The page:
Salesforce.com was so impressed by the Mayday customer support feature that Amazon.com rolled out for its Kindle Fire HDX tablets that it’s now working to create its own version.
Mayday allows HDX users who find themselves stumped to simply touch a button and be connected to a support representative via video chat. The upcoming Salesforce1 Service Cloud SOS provides an SDK (software development kit) that companies can use to embed a similar button into any native iOS or Android mobile application, said Larry Robinson, vice president of product management.
Companies using SOS, however, would have to be subscribers to Salesforce’s Service Cloud customer-service software.
The integration provides an added benefit, since representatives who answer an SOS call will have the customer’s history of interactions in front of them, pulled from the Service Cloud system, Robinson said.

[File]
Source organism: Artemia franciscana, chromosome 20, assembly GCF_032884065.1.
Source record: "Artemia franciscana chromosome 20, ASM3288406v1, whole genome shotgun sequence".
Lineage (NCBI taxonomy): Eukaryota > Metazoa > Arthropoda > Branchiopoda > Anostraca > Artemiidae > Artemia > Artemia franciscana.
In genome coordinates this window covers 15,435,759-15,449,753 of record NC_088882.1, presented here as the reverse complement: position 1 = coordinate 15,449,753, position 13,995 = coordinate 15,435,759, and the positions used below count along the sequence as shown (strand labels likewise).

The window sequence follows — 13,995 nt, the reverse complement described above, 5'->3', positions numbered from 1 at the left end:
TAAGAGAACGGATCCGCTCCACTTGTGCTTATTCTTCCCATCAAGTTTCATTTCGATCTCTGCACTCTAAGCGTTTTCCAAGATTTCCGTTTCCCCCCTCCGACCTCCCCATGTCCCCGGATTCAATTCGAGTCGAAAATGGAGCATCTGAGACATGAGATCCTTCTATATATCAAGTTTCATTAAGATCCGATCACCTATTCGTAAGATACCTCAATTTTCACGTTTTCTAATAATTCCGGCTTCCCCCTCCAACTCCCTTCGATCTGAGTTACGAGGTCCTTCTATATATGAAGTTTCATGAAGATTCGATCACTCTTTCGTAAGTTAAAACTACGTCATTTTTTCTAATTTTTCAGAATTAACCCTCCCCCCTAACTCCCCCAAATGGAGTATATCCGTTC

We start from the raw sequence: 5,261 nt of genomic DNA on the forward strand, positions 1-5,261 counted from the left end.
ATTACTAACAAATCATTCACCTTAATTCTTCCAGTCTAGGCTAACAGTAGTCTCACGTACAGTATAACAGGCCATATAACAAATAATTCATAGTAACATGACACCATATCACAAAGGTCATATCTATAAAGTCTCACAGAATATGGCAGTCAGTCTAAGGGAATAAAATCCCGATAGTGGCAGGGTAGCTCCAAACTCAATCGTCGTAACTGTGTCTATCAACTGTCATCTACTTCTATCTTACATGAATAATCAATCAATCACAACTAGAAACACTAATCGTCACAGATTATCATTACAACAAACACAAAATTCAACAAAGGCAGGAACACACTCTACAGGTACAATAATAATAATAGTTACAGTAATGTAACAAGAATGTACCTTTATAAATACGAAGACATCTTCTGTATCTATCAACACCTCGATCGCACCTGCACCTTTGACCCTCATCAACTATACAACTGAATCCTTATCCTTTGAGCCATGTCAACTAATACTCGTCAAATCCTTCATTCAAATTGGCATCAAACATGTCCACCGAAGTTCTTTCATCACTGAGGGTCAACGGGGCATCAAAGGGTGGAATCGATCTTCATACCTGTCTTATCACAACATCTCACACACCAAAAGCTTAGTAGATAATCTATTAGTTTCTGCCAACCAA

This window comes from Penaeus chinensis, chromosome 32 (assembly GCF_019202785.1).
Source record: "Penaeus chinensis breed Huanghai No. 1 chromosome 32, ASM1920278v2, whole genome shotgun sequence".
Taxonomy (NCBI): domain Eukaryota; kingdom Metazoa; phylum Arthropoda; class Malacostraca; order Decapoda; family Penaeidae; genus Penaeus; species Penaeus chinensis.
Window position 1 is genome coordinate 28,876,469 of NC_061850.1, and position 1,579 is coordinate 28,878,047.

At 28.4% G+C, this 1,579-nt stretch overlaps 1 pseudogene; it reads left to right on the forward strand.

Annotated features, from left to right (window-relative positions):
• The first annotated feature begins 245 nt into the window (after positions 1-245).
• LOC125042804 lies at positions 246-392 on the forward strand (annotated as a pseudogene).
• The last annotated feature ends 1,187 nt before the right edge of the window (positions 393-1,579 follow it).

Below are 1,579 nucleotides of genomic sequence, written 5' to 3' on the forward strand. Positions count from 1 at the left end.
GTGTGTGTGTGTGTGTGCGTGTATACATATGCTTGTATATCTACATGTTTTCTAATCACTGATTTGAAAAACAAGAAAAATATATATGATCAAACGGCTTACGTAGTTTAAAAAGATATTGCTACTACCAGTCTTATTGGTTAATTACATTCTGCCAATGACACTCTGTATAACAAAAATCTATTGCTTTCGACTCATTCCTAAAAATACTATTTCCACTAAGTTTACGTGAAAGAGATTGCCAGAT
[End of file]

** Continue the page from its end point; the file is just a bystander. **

The SOS button can be “dynamic,” meaning companies can set parameters on when it’s active, he said.
For example, the button could automatically be turned off if no support agents are available at a certain time. Alternatively, it’s possible to set a threshold, such as keeping a button active if the expected wait time is less than a minute.
Companies could also choose to make the SOS button available depending on the customer and situation. For example, an online retailer might restrict its availability to shoppers whose carts contain more than US$1,000 in purchases.
SOS’s video feed is purposely low-bandwidth to ensure it will work on both 3G and 4G networks, Robinson said.
Beyond video and audio, SOS will also allow service representatives to annotate customers’ device screens, such as by circling a key piece of data on a support webpage.
Pricing for SOS has not been finalized. A beta is planned for June with a general availability launch early next year, according to Robinson.